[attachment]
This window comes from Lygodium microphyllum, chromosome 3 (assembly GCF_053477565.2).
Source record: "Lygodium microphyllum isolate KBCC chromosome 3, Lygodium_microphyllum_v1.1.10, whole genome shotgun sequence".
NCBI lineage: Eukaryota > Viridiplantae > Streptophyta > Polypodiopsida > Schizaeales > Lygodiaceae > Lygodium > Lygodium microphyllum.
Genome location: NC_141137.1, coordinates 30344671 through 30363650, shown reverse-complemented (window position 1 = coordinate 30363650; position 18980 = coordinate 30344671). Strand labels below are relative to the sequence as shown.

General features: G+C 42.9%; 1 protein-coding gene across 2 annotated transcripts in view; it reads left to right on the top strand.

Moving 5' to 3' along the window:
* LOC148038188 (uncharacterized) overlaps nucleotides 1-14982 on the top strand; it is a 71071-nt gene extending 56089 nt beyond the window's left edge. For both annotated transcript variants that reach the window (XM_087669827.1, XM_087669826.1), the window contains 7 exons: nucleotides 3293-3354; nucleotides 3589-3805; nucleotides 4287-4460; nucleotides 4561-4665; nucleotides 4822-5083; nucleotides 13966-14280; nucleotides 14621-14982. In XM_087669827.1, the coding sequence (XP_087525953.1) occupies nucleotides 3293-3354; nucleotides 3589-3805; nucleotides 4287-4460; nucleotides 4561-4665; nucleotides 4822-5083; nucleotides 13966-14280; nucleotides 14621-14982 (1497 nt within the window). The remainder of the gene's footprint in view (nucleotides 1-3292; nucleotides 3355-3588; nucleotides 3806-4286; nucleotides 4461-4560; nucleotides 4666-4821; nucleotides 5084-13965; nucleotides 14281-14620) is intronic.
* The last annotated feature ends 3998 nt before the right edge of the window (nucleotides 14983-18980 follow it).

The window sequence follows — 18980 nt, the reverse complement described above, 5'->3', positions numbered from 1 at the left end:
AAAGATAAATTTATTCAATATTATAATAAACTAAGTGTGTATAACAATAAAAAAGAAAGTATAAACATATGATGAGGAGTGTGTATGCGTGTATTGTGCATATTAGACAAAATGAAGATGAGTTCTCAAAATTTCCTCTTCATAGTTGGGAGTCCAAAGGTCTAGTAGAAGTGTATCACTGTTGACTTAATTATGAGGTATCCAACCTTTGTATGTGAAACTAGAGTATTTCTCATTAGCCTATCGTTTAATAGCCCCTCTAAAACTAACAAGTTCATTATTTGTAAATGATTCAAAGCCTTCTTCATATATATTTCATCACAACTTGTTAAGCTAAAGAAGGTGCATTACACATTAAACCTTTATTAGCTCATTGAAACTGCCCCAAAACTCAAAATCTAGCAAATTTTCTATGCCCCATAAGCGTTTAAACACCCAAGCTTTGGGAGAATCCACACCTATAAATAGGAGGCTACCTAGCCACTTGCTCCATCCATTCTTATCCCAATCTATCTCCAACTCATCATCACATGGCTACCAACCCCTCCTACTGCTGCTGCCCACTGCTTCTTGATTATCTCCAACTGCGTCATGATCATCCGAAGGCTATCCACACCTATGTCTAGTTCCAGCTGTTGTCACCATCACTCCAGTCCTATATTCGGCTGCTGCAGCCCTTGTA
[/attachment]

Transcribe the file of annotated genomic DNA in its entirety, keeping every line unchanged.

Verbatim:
This window comes from Lygodium microphyllum, chromosome 3 (assembly GCF_053477565.2).
Source record: "Lygodium microphyllum isolate KBCC chromosome 3, Lygodium_microphyllum_v1.1.10, whole genome shotgun sequence".
NCBI lineage: Eukaryota > Viridiplantae > Streptophyta > Polypodiopsida > Schizaeales > Lygodiaceae > Lygodium > Lygodium microphyllum.
Genome location: NC_141137.1, coordinates 30344671 through 30363650, shown reverse-complemented (window position 1 = coordinate 30363650; position 18980 = coordinate 30344671). Strand labels below are relative to the sequence as shown.

General features: G+C 42.9%; 1 protein-coding gene across 2 annotated transcripts in view; it reads left to right on the top strand.

Moving 5' to 3' along the window:
* LOC148038188 (uncharacterized) overlaps nucleotides 1-14982 on the top strand; it is a 71071-nt gene extending 56089 nt beyond the window's left edge. For both annotated transcript variants that reach the window (XM_087669827.1, XM_087669826.1), the window contains 7 exons: nucleotides 3293-3354; nucleotides 3589-3805; nucleotides 4287-4460; nucleotides 4561-4665; nucleotides 4822-5083; nucleotides 13966-14280; nucleotides 14621-14982. In XM_087669827.1, the coding sequence (XP_087525953.1) occupies nucleotides 3293-3354; nucleotides 3589-3805; nucleotides 4287-4460; nucleotides 4561-4665; nucleotides 4822-5083; nucleotides 13966-14280; nucleotides 14621-14982 (1497 nt within the window). The remainder of the gene's footprint in view (nucleotides 1-3292; nucleotides 3355-3588; nucleotides 3806-4286; nucleotides 4461-4560; nucleotides 4666-4821; nucleotides 5084-13965; nucleotides 14281-14620) is intronic.
* The last annotated feature ends 3998 nt before the right edge of the window (nucleotides 14983-18980 follow it).

The window sequence follows — 18980 nt, the reverse complement described above, 5'->3', positions numbered from 1 at the left end:
AAAGATAAATTTATTCAATATTATAATAAACTAAGTGTGTATAACAATAAAAAAGAAAGTATAAACATATGATGAGGAGTGTGTATGCGTGTATTGTGCATATTAGACAAAATGAAGATGAGTTCTCAAAATTTCCTCTTCATAGTTGGGAGTCCAAAGGTCTAGTAGAAGTGTATCACTGTTGACTTAATTATGAGGTATCCAACCTTTGTATGTGAAACTAGAGTATTTCTCATTAGCCTATCGTTTAATAGCCCCTCTAAAACTAACAAGTTCATTATTTGTAAATGATTCAAAGCCTTCTTCATATATATTTCATCACAACTTGTTAAGCTAAAGAAGGTGCATTACACATTAAACCTTTATTAGCTCATTGAAACTGCCCCAAAACTCAAAATCTAGCAAATTTTCTATGCCCCATAAGCGTTTAAACACCCAAGCTTTGGGAGAATCCACACCTATAAATAGGAGGCTACCTAGCCACTTGCTCCATCCATTCTTATCCCAATCTATCTCCAACTCATCATCACATGGCTACCAACCCCTCCTACTGCTGCTGCCCACTGCTTCTTGATTATCTCCAACTGCGTCATGATCATCCGAAGGCTATCCACACCTATGTCTAGTTCCAGCTGTTGTCACCATCACTCCAGTCCTATATTCGGCTGCTGCAGCCCTTGTA